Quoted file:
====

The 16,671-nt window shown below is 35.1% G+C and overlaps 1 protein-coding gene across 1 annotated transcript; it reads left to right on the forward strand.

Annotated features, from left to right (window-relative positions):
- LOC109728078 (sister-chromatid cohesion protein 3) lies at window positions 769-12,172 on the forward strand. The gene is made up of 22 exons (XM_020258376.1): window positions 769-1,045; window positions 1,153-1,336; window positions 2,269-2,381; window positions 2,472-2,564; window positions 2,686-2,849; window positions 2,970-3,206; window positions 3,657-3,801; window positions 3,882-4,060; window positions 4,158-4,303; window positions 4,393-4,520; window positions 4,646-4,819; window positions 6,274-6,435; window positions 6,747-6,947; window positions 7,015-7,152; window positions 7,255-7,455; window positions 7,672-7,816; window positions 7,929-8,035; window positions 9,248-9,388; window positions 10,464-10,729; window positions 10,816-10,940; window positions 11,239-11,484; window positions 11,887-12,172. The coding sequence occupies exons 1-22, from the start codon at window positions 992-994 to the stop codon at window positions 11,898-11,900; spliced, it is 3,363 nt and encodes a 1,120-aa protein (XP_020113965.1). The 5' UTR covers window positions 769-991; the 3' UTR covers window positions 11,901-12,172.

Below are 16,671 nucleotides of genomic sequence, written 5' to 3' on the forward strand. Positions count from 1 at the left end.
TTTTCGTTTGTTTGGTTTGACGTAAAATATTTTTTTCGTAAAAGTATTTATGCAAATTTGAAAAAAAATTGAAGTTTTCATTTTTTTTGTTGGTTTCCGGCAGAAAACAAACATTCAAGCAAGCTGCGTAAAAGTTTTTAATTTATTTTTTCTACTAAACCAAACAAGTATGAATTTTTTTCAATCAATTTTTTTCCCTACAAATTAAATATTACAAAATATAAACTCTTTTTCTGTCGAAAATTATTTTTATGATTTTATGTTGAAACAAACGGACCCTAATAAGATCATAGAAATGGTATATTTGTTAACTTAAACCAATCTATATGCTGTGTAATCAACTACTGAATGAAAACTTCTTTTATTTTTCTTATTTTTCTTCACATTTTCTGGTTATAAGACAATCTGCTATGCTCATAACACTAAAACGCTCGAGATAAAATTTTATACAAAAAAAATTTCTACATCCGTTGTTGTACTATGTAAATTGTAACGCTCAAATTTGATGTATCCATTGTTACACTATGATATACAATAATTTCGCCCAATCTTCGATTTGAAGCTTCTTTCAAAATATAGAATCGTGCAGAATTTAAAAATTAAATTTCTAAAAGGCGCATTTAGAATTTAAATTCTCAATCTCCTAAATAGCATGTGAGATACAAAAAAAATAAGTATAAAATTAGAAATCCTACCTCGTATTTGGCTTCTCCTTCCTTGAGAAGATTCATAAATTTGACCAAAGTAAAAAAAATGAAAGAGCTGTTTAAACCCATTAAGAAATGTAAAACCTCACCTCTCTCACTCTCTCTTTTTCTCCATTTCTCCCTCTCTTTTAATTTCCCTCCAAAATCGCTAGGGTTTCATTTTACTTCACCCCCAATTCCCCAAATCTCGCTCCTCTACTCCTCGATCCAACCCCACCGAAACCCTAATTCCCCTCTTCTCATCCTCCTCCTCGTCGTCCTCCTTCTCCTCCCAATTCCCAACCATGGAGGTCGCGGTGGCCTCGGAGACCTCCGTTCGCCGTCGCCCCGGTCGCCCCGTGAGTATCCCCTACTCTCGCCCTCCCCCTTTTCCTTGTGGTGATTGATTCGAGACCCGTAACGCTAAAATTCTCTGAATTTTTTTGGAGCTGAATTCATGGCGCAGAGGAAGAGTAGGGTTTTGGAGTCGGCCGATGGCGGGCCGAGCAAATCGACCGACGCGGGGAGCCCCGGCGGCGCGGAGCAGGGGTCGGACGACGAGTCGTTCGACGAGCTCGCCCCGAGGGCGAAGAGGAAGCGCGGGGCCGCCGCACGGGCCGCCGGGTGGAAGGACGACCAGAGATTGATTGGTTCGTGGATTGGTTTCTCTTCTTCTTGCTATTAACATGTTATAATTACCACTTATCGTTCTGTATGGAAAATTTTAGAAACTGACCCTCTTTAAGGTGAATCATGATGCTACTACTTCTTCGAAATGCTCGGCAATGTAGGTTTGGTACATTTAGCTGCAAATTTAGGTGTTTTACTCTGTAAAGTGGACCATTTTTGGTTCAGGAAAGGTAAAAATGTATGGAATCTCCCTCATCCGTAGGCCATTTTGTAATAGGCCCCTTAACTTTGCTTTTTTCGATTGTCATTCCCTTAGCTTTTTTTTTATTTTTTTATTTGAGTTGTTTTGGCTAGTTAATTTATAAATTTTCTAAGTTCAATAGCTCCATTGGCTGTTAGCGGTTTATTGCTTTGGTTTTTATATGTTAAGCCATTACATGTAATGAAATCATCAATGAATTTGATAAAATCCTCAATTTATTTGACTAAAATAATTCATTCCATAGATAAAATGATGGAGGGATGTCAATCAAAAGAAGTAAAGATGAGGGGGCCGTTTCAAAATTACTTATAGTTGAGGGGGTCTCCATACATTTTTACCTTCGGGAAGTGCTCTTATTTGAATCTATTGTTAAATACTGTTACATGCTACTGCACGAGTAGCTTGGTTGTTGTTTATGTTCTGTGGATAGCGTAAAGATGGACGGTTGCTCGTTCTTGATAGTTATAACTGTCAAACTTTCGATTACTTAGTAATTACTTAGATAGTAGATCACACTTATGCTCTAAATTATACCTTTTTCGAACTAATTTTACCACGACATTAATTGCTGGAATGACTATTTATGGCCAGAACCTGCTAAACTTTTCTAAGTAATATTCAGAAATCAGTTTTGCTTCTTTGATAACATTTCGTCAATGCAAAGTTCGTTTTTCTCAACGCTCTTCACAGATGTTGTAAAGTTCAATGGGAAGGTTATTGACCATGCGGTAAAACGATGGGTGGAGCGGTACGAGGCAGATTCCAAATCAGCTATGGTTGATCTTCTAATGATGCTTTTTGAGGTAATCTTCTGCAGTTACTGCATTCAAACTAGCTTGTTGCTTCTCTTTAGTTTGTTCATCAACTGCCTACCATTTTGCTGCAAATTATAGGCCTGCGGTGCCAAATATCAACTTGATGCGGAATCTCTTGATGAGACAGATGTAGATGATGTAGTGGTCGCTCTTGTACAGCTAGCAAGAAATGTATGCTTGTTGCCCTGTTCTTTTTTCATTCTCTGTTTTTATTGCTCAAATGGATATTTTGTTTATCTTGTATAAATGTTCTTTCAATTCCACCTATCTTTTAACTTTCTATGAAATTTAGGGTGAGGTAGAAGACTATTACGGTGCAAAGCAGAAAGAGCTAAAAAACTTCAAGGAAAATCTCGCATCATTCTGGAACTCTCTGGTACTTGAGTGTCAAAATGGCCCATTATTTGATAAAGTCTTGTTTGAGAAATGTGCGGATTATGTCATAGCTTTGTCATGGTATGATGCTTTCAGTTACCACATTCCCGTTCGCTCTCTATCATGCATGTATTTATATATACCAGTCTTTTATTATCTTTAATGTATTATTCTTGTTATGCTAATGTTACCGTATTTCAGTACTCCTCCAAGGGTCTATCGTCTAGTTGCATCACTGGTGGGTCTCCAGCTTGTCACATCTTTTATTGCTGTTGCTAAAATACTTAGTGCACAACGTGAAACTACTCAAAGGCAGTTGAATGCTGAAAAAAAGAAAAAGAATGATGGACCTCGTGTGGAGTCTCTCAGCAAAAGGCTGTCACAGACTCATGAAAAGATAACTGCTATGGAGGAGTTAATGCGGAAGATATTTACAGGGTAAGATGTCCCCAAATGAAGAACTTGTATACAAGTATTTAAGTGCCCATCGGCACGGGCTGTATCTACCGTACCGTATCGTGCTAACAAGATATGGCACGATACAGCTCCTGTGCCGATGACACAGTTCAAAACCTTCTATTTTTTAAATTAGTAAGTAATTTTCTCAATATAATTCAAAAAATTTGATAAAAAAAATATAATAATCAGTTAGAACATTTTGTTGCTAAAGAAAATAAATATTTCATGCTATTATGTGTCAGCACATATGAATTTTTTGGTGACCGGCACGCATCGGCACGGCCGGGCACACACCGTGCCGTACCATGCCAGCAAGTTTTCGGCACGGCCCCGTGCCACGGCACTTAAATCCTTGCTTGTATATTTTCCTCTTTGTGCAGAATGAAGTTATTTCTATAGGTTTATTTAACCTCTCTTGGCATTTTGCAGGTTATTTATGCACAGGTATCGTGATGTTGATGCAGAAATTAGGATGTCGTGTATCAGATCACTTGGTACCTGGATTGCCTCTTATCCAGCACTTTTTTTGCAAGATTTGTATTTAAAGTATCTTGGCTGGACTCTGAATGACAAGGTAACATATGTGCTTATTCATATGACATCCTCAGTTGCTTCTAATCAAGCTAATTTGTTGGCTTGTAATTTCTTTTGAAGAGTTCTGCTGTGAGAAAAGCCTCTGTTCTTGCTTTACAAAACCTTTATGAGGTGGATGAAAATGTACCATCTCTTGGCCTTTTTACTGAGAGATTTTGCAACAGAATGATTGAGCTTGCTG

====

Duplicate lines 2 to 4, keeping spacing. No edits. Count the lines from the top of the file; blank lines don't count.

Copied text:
Annotated features, from left to right (window-relative positions):
- LOC109728078 (sister-chromatid cohesion protein 3) lies at window positions 769-12,172 on the forward strand. The gene is made up of 22 exons (XM_020258376.1): window positions 769-1,045; window positions 1,153-1,336; window positions 2,269-2,381; window positions 2,472-2,564; window positions 2,686-2,849; window positions 2,970-3,206; window positions 3,657-3,801; window positions 3,882-4,060; window positions 4,158-4,303; window positions 4,393-4,520; window positions 4,646-4,819; window positions 6,274-6,435; window positions 6,747-6,947; window positions 7,015-7,152; window positions 7,255-7,455; window positions 7,672-7,816; window positions 7,929-8,035; window positions 9,248-9,388; window positions 10,464-10,729; window positions 10,816-10,940; window positions 11,239-11,484; window positions 11,887-12,172. The coding sequence occupies exons 1-22, from the start codon at window positions 992-994 to the stop codon at window positions 11,898-11,900; spliced, it is 3,363 nt and encodes a 1,120-aa protein (XP_020113965.1). The 5' UTR covers window positions 769-991; the 3' UTR covers window positions 11,901-12,172.

Below are 16,671 nucleotides of genomic sequence, written 5' to 3' on the forward strand. Positions count from 1 at the left end.